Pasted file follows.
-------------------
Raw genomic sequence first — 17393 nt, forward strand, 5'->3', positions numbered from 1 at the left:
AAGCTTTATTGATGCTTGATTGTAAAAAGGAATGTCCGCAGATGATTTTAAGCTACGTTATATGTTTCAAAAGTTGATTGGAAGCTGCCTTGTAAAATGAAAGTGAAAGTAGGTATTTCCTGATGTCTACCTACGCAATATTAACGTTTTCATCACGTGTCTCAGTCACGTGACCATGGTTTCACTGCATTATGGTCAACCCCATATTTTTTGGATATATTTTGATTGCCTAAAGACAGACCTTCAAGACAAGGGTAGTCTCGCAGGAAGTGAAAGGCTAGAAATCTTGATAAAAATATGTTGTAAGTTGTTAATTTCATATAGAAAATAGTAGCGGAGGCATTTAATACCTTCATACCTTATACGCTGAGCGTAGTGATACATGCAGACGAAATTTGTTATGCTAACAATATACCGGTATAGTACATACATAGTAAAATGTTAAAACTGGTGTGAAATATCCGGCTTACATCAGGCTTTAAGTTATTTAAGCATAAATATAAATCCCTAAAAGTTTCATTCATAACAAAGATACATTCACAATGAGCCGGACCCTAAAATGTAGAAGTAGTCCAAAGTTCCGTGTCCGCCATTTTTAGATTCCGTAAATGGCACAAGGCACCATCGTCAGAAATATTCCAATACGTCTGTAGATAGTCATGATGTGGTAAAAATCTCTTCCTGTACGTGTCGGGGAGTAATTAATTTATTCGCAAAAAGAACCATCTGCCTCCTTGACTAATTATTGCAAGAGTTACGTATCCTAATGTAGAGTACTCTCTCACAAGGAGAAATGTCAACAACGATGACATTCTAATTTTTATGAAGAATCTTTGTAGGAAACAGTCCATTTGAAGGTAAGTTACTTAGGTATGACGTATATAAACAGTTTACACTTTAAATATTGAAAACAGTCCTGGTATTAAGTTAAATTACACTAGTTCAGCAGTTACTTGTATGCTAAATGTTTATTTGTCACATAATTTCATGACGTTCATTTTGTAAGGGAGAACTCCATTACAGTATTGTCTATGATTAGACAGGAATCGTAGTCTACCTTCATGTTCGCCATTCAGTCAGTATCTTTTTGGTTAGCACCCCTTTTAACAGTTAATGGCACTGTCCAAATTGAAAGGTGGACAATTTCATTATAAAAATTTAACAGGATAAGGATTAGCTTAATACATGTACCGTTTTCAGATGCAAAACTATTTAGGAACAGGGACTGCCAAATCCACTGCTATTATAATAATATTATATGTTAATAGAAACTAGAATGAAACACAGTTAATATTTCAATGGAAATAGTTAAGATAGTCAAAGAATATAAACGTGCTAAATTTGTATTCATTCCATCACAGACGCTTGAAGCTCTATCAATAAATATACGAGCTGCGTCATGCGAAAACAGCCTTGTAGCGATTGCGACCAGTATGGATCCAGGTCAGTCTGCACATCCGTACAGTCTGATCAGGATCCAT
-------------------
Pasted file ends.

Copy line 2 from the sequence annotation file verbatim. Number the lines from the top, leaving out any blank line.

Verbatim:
AAGCTTTATTGATGCTTGATTGTAAAAAGGAATGTCCGCAGATGATTTTAAGCTACGTTATATGTTTCAAAAGTTGATTGGAAGCTGCCTTGTAAAATGAAAGTGAAAGTAGGTATTTCCTGATGTCTACCTACGCAATATTAACGTTTTCATCACGTGTCTCAGTCACGTGACCATGGTTTCACTGCATTATGGTCAACCCCATATTTTTTGGATATATTTTGATTGCCTAAAGACAGACCTTCAAGACAAGGGTAGTCTCGCAGGAAGTGAAAGGCTAGAAATCTTGATAAAAATATGTTGTAAGTTGTTAATTTCATATAGAAAATAGTAGCGGAGGCATTTAATACCTTCATACCTTATACGCTGAGCGTAGTGATACATGCAGACGAAATTTGTTATGCTAACAATATACCGGTATAGTACATACATAGTAAAATGTTAAAACTGGTGTGAAATATCCGGCTTACATCAGGCTTTAAGTTATTTAAGCATAAATATAAATCCCTAAAAGTTTCATTCATAACAAAGATACATTCACAATGAGCCGGACCCTAAAATGTAGAAGTAGTCCAAAGTTCCGTGTCCGCCATTTTTAGATTCCGTAAATGGCACAAGGCACCATCGTCAGAAATATTCCAATACGTCTGTAGATAGTCATGATGTGGTAAAAATCTCTTCCTGTACGTGTCGGGGAGTAATTAATTTATTCGCAAAAAGAACCATCTGCCTCCTTGACTAATTATTGCAAGAGTTACGTATCCTAATGTAGAGTACTCTCTCACAAGGAGAAATGTCAACAACGATGACATTCTAATTTTTATGAAGAATCTTTGTAGGAAACAGTCCATTTGAAGGTAAGTTACTTAGGTATGACGTATATAAACAGTTTACACTTTAAATATTGAAAACAGTCCTGGTATTAAGTTAAATTACACTAGTTCAGCAGTTACTTGTATGCTAAATGTTTATTTGTCACATAATTTCATGACGTTCATTTTGTAAGGGAGAACTCCATTACAGTATTGTCTATGATTAGACAGGAATCGTAGTCTACCTTCATGTTCGCCATTCAGTCAGTATCTTTTTGGTTAGCACCCCTTTTAACAGTTAATGGCACTGTCCAAATTGAAAGGTGGACAATTTCATTATAAAAATTTAACAGGATAAGGATTAGCTTAATACATGTACCGTTTTCAGATGCAAAACTATTTAGGAACAGGGACTGCCAAATCCACTGCTATTATAATAATATTATATGTTAATAGAAACTAGAATGAAACACAGTTAATATTTCAATGGAAATAGTTAAGATAGTCAAAGAATATAAACGTGCTAAATTTGTATTCATTCCATCACAGACGCTTGAAGCTCTATCAATAAATATACGAGCTGCGTCATGCGAAAACAGCCTTGTAGCGATTGCGACCAGTATGGATCCAGGTCAGTCTGCACATCCGTACAGTCTGATCAGGATCCAT